EW: Will business be your focus?
RO: We're looking at a $4 million deficit. And we only have one industry, tourism. So it's important that we enhance our identity as an inviting tourist destination. While at the same time, we are bringing in or creating an environment to bring more businesses into the city so that we expand our tax base. So that if, God forbid, anything should happen to tourism or to the economy which directly affects tourism, we will have something else to fall back on.
There's another component. We have more year-round residents in Palm Springs than we ever had. So we have to balance our identity as an inviting tourist destination with the quality of life for our residents. We have a very delicate balancing act to perform.
EW: How important is gay tourism to the economy of Palm Springs?
RO: I think it's very important. Currently, gay visitors are bringing in a significant portion of tourism dollars and we are looking at whether or not we need to invest more money in what we know is working for us. It's not just the success of our gay hotels but the slipover effects because there are a lot of gay tourists who stay in the mainstream hotels.
EW: What percentage of the city is gay?
RO: We're better than 30 percent. I've heard 40 or 50. We're not 40 percent but it might be moving to 35. A lot of people think the political clout is commensurate with the economic clout, and it is not, because for a lot of people who live here, it is their second home, so they don't vote here. The appearance of the power and influence of the community is different from its actual impact.
EW: Do you get the sense that some people fear that Palm Springs will turn into a gay city, that gays are taking over?
RO: People have not verbalized that concern. But it would be the same if this community became a third Black, or a third Latino, or a third Jewish.
But in the very near future, I am going to have a meeting with the clergy from Palm Springs and I am going to say to them quite pointedly that these are some issues that you are going to have to talk to your congregation about. And for some of them, I know it's a non-issue but for others, it's a major issue.
EW: What are some of the biggest changes you've seen in the 14 years you've lived in Palm Springs?
RO: We've been pretty stable overall in population of about 42,000 to 43,000 people, but there's been a complete overturn of the population. I did a poll two years ago that found that 30 percent of the people who lived in Palm Springs lived here for five years or less. But what was astounding to me is that 60 percent lived here for 10 years or less. While the whole population is stable here, there's been a complete overturn in terms of the population itself.
EW: How has the business climate changed?
RO: It hasn't changed that much. It was negative when I came on the City Council (eight years ago). In spite of the fact that we've made a lot of changes, the perception is that we're not business friendly and so the perception is the reality for the perceiver. We've never addressed the perception. I've been saying that on the council consistently for the past four years and it fell on deaf ears. There are some very specific things that need to be changed and until we do those things no one is ever going to believe that things are different.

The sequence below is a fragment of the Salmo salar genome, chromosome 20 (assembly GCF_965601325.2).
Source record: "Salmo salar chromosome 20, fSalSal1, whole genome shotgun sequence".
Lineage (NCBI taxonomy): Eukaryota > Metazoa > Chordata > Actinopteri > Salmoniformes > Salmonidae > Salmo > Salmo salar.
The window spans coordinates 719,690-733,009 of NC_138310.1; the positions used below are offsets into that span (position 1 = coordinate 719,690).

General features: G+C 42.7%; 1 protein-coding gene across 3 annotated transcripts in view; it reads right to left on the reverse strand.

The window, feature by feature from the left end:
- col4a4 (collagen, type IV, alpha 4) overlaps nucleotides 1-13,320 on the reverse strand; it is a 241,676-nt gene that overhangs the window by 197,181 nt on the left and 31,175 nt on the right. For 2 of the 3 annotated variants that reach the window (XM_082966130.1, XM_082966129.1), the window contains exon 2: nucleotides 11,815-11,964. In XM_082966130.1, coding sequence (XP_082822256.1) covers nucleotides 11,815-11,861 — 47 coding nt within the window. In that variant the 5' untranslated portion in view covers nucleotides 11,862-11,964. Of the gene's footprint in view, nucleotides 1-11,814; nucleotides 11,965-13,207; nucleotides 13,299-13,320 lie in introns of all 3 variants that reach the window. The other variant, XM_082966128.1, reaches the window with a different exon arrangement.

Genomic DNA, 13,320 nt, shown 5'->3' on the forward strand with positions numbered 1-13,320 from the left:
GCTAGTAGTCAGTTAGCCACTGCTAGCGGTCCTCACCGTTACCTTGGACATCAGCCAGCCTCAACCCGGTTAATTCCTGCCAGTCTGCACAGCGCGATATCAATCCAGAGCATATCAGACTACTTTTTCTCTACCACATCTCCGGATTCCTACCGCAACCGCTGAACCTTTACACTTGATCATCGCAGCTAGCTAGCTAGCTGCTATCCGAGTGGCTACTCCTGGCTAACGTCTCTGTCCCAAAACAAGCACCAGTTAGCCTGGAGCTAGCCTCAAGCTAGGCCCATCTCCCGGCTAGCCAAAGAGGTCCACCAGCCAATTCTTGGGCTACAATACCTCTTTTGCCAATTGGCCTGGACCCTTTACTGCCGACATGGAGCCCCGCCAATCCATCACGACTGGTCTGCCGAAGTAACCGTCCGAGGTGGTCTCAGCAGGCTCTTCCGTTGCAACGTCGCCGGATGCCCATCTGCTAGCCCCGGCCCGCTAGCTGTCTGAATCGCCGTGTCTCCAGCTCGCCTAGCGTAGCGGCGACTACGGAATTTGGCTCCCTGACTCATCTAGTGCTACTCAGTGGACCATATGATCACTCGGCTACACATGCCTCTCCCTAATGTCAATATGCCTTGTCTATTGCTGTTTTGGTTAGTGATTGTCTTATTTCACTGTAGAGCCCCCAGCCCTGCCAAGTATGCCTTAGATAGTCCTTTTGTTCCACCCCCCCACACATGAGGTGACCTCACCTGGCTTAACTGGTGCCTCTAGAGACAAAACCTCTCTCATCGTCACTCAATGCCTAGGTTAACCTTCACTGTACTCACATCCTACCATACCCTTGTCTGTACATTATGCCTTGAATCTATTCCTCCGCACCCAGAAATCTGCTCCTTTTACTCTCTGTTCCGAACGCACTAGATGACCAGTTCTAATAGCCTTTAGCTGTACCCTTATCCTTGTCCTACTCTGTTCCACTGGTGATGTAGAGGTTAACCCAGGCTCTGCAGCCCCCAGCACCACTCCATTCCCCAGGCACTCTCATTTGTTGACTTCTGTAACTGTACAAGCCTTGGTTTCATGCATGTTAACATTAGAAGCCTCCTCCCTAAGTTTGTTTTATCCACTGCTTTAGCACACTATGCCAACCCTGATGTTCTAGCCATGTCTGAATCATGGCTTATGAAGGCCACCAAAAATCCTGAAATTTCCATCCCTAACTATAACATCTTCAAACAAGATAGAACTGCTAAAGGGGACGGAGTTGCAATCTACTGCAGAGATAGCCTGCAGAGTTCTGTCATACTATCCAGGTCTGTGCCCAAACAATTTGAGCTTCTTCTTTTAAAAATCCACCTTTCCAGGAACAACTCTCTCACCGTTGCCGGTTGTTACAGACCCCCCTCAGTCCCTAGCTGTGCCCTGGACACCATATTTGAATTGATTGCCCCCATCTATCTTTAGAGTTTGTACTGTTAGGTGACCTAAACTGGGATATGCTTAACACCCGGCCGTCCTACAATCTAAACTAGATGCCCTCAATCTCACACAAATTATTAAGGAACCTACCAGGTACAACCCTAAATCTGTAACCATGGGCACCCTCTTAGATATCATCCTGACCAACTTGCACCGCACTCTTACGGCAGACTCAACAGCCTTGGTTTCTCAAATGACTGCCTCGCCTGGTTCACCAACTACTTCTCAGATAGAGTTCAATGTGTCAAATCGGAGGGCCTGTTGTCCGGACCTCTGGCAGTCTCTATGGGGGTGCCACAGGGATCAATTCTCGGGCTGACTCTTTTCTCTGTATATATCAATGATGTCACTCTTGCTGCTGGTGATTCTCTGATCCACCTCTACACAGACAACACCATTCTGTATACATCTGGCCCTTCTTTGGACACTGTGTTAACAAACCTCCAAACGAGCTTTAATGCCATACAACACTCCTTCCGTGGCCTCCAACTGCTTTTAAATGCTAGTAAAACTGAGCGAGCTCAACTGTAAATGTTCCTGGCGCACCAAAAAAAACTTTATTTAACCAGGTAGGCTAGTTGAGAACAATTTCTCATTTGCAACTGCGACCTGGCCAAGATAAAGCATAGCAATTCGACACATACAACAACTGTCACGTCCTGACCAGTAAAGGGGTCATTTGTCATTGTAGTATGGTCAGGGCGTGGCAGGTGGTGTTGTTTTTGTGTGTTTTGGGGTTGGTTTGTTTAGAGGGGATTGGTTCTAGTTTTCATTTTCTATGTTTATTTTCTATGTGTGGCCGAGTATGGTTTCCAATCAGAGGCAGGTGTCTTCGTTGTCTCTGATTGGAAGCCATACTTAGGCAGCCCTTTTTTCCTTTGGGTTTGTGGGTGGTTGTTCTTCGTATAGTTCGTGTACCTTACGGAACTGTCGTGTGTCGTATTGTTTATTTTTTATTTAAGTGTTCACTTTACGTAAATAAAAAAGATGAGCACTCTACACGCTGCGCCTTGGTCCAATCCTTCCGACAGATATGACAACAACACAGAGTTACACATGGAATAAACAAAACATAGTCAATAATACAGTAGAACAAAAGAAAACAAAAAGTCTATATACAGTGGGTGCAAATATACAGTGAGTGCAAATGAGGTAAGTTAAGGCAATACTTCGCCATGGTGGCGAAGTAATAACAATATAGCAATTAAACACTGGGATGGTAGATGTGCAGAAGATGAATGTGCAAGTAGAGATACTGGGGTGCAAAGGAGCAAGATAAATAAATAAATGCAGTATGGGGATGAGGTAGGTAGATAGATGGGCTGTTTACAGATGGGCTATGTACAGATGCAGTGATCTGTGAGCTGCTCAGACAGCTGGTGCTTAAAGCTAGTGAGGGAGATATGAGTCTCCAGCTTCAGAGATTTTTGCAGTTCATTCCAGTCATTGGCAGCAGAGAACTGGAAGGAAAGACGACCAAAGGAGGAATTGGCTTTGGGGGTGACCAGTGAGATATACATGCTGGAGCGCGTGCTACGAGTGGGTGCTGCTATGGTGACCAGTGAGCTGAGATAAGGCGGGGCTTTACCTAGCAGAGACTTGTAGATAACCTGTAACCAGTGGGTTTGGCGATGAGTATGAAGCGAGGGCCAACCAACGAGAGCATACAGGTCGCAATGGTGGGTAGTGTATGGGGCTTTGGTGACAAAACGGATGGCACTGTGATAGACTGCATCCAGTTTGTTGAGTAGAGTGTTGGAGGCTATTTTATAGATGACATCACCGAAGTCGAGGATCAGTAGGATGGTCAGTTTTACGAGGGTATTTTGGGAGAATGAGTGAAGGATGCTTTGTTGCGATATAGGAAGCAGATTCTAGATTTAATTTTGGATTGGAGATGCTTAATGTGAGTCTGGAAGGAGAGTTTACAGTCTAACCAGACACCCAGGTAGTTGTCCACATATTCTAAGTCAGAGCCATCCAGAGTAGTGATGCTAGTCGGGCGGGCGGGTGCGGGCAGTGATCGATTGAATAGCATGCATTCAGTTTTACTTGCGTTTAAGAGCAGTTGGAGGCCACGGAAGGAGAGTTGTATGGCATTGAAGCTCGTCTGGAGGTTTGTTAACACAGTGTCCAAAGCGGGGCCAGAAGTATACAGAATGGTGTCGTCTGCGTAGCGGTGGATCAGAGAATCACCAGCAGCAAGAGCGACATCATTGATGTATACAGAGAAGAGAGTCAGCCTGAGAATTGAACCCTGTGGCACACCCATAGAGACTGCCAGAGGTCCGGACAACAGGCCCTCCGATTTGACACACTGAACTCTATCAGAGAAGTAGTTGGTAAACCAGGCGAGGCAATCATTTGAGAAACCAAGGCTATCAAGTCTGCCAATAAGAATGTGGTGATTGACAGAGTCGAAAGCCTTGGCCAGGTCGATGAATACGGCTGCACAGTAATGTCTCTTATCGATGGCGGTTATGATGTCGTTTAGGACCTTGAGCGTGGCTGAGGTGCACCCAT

EW: What are some of those things?
RO: We need to make some adjustments of management. One area is our legal staff. If you sit down to talk to any developers, or people who contract with the city, they say our legal staff is the most difficult legal staff that they've ever dealt with. People have said to me that I will not come to Palm Springs as long as you have that legal staff. That's wrong. And we've heard that over and over again, yet we haven't done anything about it.
EW: With your strong emphasis on business, you sound like a Republican, why are you a Democrat?
RO: I'll tell you why I'm a Democrat. At the last convention, as I walked through the Staples Center, I saw America. I saw rich, poor, every race, color, every sexual orientation seated side by side talking about the democratic process in this country.
Somehow people think that to be a Democrat means that you're not fiscally responsible or that you're not pro-business and they see them as the antithesis of one another and I completely disagree with that. Completely.
But I will tell you that Republicans have been trying to recruit me for a long time.
EW: I read somewhere that you're an ordained minister, is that accurate?
EW: Gottcha. (laughs)
RO: Yes, I am an ordained minister and I pastored for a number of years. I was married. I have two children and I have a grandchild.
EW: Where's your family from?
RO: My former wife and kids are from New Orleans.
EW: They must be very proud of you.
RO: They are.
EW: Do you have a partner?
RO: I've been single now three years. You know it's better to be single than to be (long pause) dead. (laughs).
I have a difficult life. When you go out, all of a sudden everyone is talking to you, no one ever says anything to your partner. There are so many demands, and finding someone who understands that life. When I was married, when I was a minister, it was the same way. So everything I've ever done in life has been like that.